AD PRO: Let’s talk about that oval bar. Why the oval shape?
IP: We wanted a bar that you can sit and look across so you can have a see-and-be-seen thing. The shape is something fun. The curved tiles were hard to find. There is a source in Italy that makes tiles like these…I emailed them 10 times and never got a response. So, I had to use a different source. I found these at Ann Sacks.
Name: The Annie Café & Bar
Design Team: Architect Issac Preminger and owner Ben Berg
Size: 11,000 square feet
Location: Uptown Houston
Project timeline: Four months
Biggest challenge: To find readily available materials within two months, in the quantity we needed
Strangest source: The herringbone floor is from England. We bought everything [the supplier] had and it was just enough to do the space.
Biggest-ticket item: The interior steel doors and windows
Smallest-ticket item: Original light fixtures from Grand Central Station. I got at least two or three for $850 at auction.
Rise and shine, morning people and sleepyheads alike, because Mt. Angel has a new breakfast spot. Joshua and Elisha Nightingale, owners of Silverton’s Live Local Marketplace & Café, have branched out to Mt. Angel for their second act, but instead of opening a second coffee shop, they’ve scaled up.
Business owners ready for a new challenge
The Nightingales purchased Live Local from the previous owner three and a half years ago, after seeing a Craigslist post, said Elisha, when she was looking to buy some patio furniture.
She called Joshua, then a manager at Safeway, who was as ready to jump into entrepreneurship as she was.
The couple had long dreamed of having a business. One big investment and three months later, Joshua had left his job and Elisha had worked non-stop to reopen Live Local as their own.
Photos: Courtyard Cafe in Dallas has new owners
After gaining experience, three years later, they began looking in Molalla, Stayton, and Mt. Angel to open a second spot.
At Live Local, said Joshua, “our kitchen is so limited.” It was important they find a second space that could not only handle its own volume but also house a bakery for both.
Plus, Elisha added, “we didn’t want to compete against ourselves.”
They opened Cast Iron Café, located at 415 S Main Street Mt. Angel, in early November. The restaurant offers breakfast all day and lunch from 11 a.m. until 3 p.m., along with a variety of coffee and tea beverages.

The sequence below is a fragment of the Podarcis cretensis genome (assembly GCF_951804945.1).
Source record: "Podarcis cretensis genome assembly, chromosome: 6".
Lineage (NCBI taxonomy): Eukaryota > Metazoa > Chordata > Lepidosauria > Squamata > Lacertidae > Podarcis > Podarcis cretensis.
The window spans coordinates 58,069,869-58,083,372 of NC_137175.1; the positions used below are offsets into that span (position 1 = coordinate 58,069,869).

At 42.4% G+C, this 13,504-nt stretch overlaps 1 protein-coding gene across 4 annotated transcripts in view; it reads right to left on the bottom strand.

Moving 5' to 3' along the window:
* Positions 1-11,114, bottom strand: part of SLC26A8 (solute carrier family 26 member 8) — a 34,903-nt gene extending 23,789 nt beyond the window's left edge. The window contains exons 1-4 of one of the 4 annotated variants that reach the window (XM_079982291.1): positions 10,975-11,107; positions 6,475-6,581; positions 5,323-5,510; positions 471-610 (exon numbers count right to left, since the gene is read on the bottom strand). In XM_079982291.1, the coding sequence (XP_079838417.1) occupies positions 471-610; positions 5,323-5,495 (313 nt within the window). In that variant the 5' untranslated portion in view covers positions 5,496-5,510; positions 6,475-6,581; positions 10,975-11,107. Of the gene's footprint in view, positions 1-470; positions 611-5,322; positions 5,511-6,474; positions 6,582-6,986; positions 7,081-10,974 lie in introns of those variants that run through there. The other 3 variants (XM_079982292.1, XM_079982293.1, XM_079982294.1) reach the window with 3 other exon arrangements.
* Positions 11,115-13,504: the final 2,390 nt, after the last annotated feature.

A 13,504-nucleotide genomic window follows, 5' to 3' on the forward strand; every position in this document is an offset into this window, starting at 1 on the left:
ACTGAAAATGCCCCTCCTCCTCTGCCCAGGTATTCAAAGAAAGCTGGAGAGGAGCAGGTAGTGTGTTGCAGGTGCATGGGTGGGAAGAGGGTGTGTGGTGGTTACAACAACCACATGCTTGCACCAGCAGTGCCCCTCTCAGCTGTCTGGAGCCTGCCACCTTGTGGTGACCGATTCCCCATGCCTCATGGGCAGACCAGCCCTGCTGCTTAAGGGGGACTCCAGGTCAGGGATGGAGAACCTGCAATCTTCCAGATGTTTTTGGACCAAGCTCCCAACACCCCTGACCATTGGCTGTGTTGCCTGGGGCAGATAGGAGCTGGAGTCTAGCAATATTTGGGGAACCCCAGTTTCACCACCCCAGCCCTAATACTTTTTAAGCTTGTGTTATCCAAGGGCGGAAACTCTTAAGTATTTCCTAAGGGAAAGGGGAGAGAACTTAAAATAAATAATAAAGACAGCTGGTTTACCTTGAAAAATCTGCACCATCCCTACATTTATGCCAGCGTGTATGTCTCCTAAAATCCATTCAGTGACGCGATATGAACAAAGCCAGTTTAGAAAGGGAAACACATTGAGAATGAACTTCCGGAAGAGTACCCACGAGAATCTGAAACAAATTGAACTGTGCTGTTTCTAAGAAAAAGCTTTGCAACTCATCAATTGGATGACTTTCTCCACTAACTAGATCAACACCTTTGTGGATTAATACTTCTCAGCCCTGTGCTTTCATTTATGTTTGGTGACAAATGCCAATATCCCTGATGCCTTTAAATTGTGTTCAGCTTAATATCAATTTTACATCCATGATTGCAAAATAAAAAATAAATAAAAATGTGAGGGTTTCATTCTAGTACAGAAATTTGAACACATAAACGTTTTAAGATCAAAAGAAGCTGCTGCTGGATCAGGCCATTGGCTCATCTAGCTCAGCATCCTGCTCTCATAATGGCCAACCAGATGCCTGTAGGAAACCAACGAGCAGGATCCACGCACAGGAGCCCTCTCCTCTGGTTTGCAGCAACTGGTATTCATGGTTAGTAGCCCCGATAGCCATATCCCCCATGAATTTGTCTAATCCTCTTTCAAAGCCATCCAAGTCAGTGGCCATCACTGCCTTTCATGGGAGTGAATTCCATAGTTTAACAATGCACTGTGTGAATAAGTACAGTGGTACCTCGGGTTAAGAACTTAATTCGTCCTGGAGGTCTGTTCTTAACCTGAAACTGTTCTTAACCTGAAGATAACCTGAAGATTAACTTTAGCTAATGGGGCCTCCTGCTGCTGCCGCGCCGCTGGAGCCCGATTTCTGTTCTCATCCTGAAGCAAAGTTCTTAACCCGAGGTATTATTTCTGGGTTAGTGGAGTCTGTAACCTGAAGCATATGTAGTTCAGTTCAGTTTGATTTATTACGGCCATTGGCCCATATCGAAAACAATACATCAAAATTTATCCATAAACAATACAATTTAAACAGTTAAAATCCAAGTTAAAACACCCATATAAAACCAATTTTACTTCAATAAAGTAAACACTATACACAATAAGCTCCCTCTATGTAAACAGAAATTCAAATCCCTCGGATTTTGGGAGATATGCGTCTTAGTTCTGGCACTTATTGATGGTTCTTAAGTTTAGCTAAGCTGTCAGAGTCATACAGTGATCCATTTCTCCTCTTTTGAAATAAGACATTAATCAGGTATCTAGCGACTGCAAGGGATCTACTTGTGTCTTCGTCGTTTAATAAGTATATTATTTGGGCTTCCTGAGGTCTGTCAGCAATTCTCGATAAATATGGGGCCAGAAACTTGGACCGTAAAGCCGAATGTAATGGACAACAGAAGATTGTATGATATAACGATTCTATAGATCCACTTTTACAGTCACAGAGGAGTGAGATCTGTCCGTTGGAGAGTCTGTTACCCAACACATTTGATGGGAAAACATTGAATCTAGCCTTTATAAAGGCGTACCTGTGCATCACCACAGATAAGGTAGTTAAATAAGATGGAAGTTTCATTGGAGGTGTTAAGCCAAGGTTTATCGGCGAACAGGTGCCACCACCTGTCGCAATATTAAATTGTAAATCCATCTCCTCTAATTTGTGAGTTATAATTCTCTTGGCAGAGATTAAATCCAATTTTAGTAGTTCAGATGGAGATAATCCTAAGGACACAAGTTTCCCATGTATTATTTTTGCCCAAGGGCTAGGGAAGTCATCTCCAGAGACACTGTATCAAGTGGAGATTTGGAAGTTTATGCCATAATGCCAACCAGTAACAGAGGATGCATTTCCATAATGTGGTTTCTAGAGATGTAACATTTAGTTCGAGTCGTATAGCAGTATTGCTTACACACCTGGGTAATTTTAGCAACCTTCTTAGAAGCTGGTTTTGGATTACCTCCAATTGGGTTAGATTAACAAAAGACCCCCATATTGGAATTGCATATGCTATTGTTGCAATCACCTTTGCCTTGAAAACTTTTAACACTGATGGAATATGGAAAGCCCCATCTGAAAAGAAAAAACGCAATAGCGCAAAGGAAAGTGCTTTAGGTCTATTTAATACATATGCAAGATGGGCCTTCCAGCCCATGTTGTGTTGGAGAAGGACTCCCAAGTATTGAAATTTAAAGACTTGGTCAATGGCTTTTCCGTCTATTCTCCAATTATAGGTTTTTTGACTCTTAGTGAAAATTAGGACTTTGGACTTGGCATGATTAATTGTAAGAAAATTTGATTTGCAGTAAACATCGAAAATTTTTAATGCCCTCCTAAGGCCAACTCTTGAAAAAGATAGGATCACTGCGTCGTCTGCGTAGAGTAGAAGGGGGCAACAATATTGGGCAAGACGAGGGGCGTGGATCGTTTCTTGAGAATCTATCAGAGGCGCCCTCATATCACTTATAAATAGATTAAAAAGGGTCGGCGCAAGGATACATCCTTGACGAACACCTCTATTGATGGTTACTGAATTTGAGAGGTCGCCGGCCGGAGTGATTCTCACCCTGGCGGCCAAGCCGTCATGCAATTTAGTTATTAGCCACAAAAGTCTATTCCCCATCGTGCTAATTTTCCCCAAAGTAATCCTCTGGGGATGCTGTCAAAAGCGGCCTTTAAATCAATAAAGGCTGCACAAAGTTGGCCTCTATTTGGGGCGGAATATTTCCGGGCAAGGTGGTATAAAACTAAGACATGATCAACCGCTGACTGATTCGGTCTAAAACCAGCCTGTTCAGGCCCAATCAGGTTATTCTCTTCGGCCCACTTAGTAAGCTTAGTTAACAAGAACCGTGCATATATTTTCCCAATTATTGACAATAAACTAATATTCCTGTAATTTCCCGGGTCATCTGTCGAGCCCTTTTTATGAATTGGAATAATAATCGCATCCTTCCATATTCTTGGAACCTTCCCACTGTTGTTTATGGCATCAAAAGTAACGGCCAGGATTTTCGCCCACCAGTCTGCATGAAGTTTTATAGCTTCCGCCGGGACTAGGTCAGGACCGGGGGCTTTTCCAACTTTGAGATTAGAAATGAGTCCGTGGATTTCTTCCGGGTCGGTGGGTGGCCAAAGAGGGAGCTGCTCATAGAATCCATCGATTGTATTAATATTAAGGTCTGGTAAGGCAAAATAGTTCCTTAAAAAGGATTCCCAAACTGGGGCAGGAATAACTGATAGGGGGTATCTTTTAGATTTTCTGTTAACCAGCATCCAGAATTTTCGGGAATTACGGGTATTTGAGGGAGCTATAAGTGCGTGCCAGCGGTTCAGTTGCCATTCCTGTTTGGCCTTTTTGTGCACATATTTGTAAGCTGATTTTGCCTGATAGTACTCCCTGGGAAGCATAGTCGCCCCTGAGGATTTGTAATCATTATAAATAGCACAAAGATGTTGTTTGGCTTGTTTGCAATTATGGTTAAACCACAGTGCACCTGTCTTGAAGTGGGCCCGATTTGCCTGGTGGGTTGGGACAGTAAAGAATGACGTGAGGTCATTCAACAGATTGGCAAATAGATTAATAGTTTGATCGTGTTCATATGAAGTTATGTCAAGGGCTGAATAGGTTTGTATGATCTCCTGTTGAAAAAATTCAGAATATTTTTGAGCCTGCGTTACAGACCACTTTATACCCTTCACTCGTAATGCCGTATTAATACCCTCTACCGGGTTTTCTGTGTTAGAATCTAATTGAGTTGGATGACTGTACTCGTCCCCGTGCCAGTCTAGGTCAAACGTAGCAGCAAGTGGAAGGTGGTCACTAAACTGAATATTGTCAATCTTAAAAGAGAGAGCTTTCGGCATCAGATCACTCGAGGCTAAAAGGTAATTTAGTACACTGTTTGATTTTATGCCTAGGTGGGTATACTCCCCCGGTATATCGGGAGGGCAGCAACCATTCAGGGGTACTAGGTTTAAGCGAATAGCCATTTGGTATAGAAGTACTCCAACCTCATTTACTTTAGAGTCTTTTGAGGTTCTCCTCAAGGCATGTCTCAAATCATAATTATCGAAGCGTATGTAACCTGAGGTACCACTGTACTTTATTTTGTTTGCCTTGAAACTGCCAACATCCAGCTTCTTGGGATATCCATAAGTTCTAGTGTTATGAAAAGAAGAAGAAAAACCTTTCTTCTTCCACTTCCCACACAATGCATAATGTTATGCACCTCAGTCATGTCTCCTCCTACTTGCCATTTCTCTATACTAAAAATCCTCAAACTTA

On the menu at Cast Iron Cafe
An enormous skillet hangs on the front wall at the Nightingale’s new business. Windows flanking the front door and along one wall fill the space with natural light and the walls are decorated with prints of photos from their travels.
It was a trip to Portugal that inspired them to add a machine that squeezes fresh orange juice to the café counter. There, they were so taken with the sweet-sour vibrancy of fresh-made juice, said Joshua, they had to find a way to get the same experience at home.
In deciding what the café would serve the Nightingales wanted to offer dishes with a coziness to them, but avoid repeating the same options one could have anywhere. They strive to offer a balance of hearty comfort food dishes and those with a fresh, modern take as well, including options for those avoiding gluten, meat, or dairy.
Support local journalism: Stay informed with all of the latest food and drink news. Become a Statesman Journal subscriber and get unlimited digital access to stories that matter.
The name they selected for Cast Iron ended up offering inspiration. Much of the breakfast menu and several of the lunch dishes as well arrive in miniature cast-iron dishes.
The Farmers Feast Skillet ($12) combines ham, bacon, eggs and herbed potatoes with bourbon cheese sauce. The menu includes both classic buttermilk biscuits with sausage gravy ($8) and a vegetarian version made with mushroom gravy ($8).
At lunchtime, the Avocado Bowl ($9), one of the café’s several vegetarian options, is also served skillet-style. A combination of roasted potatoes and sweet potatoes, it’s topped with black bean pico de gallo, half an avocado and chipotle sour cream.
Chili with sweet jalapeno cornbread, seasonal skillet pot pies, beef stroganoff with mashed potatoes, and even a massive cinnamon roll designed to share all arrive in cast iron.
Executed by cook Michael Guerrero, the menu also includes sandwiches, a daily soup, and weekend specials. The Chicken Cordon Bleu sandwich ($11) is inspired by the classic dish, a grilled chicken breast with ham, dill, mustard and Swiss cheese on a house-baked roll.
Pastry chef Cassi Leland handles the café’s daily baking, which includes all of the buns for sandwiches, pastries, muffins, scones, and croissants.
The Nightingales plan to add some grab-and-go options for those having breakfast or lunch on the run, and Cast Iron has a drive-through for picking up specialty coffee beverages or Metolius tea.
Even if Mt. Angel is out of your way, the Cast Iron Café could make getting up early worth it.
Emily Teel is the Food & Drink Editor at the Statesman Journal. Contact her at [email protected], Facebook, or Twitter. See what she’s cooking and where she’s eating this week on Instagram: @emily_teel
If you go
Where: 415 S Main Street Mt. Angel
When: 7 a.m. to 3 p.m. weekdays (except Wednesday), 8 a.m. to 3 p.m. weekends, closed on Wednesdays
Information: Cast Iron Cafe (Facebook)